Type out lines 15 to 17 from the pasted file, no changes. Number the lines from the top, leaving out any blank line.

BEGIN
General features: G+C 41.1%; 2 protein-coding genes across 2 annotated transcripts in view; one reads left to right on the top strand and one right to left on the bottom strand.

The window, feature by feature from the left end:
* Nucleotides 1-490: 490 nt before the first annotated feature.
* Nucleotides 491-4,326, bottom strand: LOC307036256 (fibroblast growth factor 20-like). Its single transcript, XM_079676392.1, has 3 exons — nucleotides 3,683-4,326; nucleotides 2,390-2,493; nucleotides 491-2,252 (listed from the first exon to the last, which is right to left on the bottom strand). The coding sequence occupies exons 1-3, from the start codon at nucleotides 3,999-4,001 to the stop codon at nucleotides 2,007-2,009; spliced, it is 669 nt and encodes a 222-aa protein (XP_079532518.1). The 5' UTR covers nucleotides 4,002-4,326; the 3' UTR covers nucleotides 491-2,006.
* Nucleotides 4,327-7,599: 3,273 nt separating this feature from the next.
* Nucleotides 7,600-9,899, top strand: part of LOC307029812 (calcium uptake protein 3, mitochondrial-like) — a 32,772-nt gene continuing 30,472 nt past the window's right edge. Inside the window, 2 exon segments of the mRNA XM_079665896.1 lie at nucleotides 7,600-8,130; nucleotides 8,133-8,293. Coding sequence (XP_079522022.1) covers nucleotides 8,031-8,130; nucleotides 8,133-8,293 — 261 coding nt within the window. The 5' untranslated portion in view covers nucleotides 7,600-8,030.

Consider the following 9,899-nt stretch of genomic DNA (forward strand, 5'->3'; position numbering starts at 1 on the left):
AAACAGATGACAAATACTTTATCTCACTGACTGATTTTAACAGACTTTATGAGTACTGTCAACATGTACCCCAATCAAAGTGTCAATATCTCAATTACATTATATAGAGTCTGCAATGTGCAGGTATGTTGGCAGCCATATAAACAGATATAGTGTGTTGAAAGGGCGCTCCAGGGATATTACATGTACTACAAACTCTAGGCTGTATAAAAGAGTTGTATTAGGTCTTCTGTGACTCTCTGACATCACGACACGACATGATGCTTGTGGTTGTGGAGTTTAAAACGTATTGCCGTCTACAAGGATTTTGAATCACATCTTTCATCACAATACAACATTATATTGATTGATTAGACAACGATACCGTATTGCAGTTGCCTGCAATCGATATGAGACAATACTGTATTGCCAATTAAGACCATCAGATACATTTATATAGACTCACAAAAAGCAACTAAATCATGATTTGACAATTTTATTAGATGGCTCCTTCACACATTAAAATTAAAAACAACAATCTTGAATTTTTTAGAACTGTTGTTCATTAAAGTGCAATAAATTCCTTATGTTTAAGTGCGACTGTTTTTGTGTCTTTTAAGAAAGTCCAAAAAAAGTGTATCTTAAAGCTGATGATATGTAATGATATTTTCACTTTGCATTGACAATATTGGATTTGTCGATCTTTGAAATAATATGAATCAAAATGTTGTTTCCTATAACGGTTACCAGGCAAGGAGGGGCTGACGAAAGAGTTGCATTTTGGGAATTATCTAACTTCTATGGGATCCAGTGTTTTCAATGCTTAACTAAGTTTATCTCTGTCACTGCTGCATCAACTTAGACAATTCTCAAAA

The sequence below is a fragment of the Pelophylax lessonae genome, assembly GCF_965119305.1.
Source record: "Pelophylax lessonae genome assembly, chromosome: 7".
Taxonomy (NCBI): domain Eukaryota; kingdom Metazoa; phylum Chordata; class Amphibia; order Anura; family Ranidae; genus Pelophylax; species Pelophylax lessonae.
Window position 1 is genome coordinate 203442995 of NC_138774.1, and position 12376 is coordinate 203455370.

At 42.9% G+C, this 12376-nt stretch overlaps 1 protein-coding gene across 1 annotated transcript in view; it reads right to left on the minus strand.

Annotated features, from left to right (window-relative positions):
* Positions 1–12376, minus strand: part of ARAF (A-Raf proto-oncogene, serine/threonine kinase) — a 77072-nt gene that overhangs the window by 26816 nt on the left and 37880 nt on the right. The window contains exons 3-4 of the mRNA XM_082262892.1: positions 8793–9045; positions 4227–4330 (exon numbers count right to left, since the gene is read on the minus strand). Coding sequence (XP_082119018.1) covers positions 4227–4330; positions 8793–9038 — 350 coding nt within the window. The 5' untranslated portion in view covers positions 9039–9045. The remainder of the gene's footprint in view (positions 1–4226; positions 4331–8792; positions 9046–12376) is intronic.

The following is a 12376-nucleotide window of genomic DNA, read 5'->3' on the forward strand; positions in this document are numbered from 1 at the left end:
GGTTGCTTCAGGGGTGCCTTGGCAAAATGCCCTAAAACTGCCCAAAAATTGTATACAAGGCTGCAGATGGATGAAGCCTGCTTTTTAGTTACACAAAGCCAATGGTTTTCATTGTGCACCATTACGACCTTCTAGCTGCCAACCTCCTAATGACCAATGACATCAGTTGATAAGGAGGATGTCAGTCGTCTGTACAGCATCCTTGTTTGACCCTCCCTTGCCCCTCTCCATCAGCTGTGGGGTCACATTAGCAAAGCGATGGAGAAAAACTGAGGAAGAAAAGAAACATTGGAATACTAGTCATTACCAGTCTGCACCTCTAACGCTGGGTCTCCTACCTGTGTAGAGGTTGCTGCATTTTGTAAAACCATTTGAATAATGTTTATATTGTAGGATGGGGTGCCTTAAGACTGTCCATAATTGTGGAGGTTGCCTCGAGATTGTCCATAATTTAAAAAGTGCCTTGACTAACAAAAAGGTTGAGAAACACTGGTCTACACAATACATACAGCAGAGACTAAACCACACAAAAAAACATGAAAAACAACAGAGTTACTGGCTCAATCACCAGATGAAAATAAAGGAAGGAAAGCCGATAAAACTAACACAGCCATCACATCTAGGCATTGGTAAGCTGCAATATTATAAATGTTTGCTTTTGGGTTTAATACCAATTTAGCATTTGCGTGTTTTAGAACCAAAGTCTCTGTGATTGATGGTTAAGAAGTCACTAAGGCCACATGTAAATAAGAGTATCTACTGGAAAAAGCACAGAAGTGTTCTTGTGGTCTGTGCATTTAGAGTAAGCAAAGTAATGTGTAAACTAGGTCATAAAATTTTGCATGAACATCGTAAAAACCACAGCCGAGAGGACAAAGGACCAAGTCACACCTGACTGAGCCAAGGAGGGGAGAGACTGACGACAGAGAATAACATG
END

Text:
* Positions 1–12376, minus strand: part of ARAF (A-Raf proto-oncogene, serine/threonine kinase) — a 77072-nt gene that overhangs the window by 26816 nt on the left and 37880 nt on the right. The window contains exons 3-4 of the mRNA XM_082262892.1: positions 8793–9045; positions 4227–4330 (exon numbers count right to left, since the gene is read on the minus strand). Coding sequence (XP_082119018.1) covers positions 4227–4330; positions 8793–9038 — 350 coding nt within the window. The 5' untranslated portion in view covers positions 9039–9045. The remainder of the gene's footprint in view (positions 1–4226; positions 4331–8792; positions 9046–12376) is intronic.

The following is a 12376-nucleotide window of genomic DNA, read 5'->3' on the forward strand; positions in this document are numbered from 1 at the left end:
GGTTGCTTCAGGGGTGCCTTGGCAAAATGCCCTAAAACTGCCCAAAAATTGTATACAAGGCTGCAGATGGATGAAGCCTGCTTTTTAGTTACACAAAGCCAATGGTTTTCATTGTGCACCATTACGACCTTCTAGCTGCCAACCTCCTAATGACCAATGACATCAGTTGATAAGGAGGATGTCAGTCGTCTGTACAGCATCCTTGTTTGACCCTCCCTTGCCCCTCTCCATCAGCTGTGGGGTCACATTAGCAAAGCGATGGAGAAAAACTGAGGAAGAAAAGAAACATTGGAATACTAGTCATTACCAGTCTGCACCTCTAACGCTGGGTCTCCTACCTGTGTAGAGGTTGCTGCATTTTGTAAAACCATTTGAATAATGTTTATATTGTAGGATGGGGTGCCTTAAGACTGTCCATAATTGTGGAGGTTGCCTCGAGATTGTCCATAATTTAAAAAGTGCCTTGACTAACAAAAAGGTTGAGAAACACTGGTCTACACAATACATACAGCAGAGACTAAACCACACAAAAAAACATGAAAAACAACAGAGTTACTGGCTCAATCACCAGATGAAAATAAAGGAAGGAAAGCCGATAAAACTAACACAGCCATCACATCTAGGCATTGGTAAGCTGCAATATTATAAATGTTTGCTTTTGGGTTTAATACCAATTTAGCATTTGCGTGTTTTAGAACCAAAGTCTCTGTGATTGATGGTTAAGAAGTCACTAAGGCCACATGTAAATAAGAGTATCTACTGGAAAAAGCACAGAAGTGTTCTTGTGGTCTGTGCATTTAGAGTAAGCAAAGTAATGTGTAAACTAGGTCATAAAATTTTGCATGAACATCGTAAAAACCACAGCCGAGAGGACAAAGGACCAAGTCACACCTGACTGAGCCAAGGAGGGGAGAGACTGACGACAGAGAATAACATG